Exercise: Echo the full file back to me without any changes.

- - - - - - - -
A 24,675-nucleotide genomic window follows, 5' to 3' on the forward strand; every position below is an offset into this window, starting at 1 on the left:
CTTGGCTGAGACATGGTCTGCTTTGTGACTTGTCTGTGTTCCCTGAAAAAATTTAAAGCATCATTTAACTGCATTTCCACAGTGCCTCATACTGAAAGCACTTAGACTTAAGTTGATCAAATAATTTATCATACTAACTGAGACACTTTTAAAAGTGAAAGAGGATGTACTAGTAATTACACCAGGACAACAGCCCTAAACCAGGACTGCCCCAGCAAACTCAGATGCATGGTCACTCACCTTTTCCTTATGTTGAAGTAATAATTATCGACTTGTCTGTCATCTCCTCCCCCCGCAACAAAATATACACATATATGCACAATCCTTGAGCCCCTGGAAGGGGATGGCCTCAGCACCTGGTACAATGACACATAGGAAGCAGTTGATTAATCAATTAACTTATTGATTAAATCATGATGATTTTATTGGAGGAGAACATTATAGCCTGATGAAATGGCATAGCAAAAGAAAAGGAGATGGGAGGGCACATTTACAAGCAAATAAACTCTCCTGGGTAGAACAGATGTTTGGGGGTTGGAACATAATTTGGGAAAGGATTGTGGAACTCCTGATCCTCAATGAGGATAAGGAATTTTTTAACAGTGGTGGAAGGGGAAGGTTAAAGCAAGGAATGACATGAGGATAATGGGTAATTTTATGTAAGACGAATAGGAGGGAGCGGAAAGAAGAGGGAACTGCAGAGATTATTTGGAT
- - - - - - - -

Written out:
A 24,675-nucleotide genomic window follows, 5' to 3' on the forward strand; every position below is an offset into this window, starting at 1 on the left:
CTTGGCTGAGACATGGTCTGCTTTGTGACTTGTCTGTGTTCCCTGAAAAAATTTAAAGCATCATTTAACTGCATTTCCACAGTGCCTCATACTGAAAGCACTTAGACTTAAGTTGATCAAATAATTTATCATACTAACTGAGACACTTTTAAAAGTGAAAGAGGATGTACTAGTAATTACACCAGGACAACAGCCCTAAACCAGGACTGCCCCAGCAAACTCAGATGCATGGTCACTCACCTTTTCCTTATGTTGAAGTAATAATTATCGACTTGTCTGTCATCTCCTCCCCCCGCAACAAAATATACACATATATGCACAATCCTTGAGCCCCTGGAAGGGGATGGCCTCAGCACCTGGTACAATGACACATAGGAAGCAGTTGATTAATCAATTAACTTATTGATTAAATCATGATGATTTTATTGGAGGAGAACATTATAGCCTGATGAAATGGCATAGCAAAAGAAAAGGAGATGGGAGGGCACATTTACAAGCAAATAAACTCTCCTGGGTAGAACAGATGTTTGGGGGTTGGAACATAATTTGGGAAAGGATTGTGGAACTCCTGATCCTCAATGAGGATAAGGAATTTTTTAACAGTGGTGGAAGGGGAAGGTTAAAGCAAGGAATGACATGAGGATAATGGGTAATTTTATGTAAGACGAATAGGAGGGAGCGGAAAGAAGAGGGAACTGCAGAGATTATTTGGAT